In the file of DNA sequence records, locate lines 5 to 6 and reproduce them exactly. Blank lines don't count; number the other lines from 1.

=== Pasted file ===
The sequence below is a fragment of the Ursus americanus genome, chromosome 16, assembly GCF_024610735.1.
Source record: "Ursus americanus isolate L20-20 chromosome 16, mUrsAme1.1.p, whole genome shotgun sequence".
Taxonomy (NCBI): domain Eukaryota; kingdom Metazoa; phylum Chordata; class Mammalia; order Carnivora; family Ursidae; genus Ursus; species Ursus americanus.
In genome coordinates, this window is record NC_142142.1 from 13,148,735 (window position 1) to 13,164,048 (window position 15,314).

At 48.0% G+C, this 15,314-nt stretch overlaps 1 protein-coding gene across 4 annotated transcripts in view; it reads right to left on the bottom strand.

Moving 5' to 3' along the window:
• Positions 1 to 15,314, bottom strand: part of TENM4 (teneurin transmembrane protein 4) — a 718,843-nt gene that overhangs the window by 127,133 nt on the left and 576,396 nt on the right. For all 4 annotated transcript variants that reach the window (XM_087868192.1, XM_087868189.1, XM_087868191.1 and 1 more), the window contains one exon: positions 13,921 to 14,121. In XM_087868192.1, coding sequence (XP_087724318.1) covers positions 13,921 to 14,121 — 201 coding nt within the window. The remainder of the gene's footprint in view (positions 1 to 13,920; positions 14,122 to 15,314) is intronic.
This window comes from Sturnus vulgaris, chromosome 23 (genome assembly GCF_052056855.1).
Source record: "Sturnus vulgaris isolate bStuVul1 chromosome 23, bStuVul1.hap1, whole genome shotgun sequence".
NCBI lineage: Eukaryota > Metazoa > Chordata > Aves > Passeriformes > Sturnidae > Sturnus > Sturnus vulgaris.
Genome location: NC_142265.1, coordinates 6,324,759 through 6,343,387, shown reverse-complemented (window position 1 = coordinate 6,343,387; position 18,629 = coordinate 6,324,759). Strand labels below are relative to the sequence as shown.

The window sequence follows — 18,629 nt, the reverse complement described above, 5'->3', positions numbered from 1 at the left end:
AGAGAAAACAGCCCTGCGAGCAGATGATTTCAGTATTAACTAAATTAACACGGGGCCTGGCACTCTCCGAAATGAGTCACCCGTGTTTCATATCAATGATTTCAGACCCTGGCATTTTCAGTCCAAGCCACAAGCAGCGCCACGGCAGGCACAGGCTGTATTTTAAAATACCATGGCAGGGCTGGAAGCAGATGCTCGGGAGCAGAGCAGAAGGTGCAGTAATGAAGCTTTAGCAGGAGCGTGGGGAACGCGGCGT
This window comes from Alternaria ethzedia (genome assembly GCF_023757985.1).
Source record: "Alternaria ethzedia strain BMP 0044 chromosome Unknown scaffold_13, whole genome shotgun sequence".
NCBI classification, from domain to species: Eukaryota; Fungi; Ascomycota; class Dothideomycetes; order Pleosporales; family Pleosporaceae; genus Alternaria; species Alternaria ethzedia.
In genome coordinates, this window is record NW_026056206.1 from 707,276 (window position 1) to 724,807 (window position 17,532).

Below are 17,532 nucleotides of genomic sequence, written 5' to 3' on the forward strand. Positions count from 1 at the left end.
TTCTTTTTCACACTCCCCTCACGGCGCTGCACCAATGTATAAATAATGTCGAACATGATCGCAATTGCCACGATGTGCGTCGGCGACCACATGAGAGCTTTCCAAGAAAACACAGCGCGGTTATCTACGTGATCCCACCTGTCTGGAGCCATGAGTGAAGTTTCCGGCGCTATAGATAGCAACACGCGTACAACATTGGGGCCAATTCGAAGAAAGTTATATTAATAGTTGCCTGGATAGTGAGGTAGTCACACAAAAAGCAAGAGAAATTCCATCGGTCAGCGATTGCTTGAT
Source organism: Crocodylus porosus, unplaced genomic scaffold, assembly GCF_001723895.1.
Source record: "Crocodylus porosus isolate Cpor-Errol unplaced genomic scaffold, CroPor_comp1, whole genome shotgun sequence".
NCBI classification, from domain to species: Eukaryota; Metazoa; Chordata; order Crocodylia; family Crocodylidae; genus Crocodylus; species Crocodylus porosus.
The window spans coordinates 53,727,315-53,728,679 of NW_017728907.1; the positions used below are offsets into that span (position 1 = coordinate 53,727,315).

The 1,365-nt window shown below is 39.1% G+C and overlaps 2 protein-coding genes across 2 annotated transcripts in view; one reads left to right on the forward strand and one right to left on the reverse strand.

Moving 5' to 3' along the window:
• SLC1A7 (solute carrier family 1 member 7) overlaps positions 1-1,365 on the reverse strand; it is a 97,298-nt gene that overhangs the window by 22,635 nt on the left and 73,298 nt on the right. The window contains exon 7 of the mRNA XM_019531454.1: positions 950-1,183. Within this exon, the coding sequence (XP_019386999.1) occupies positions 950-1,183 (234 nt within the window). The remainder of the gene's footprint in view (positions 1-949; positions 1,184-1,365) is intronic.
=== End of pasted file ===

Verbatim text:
At 48.0% G+C, this 15,314-nt stretch overlaps 1 protein-coding gene across 4 annotated transcripts in view; it reads right to left on the bottom strand.

Moving 5' to 3' along the window: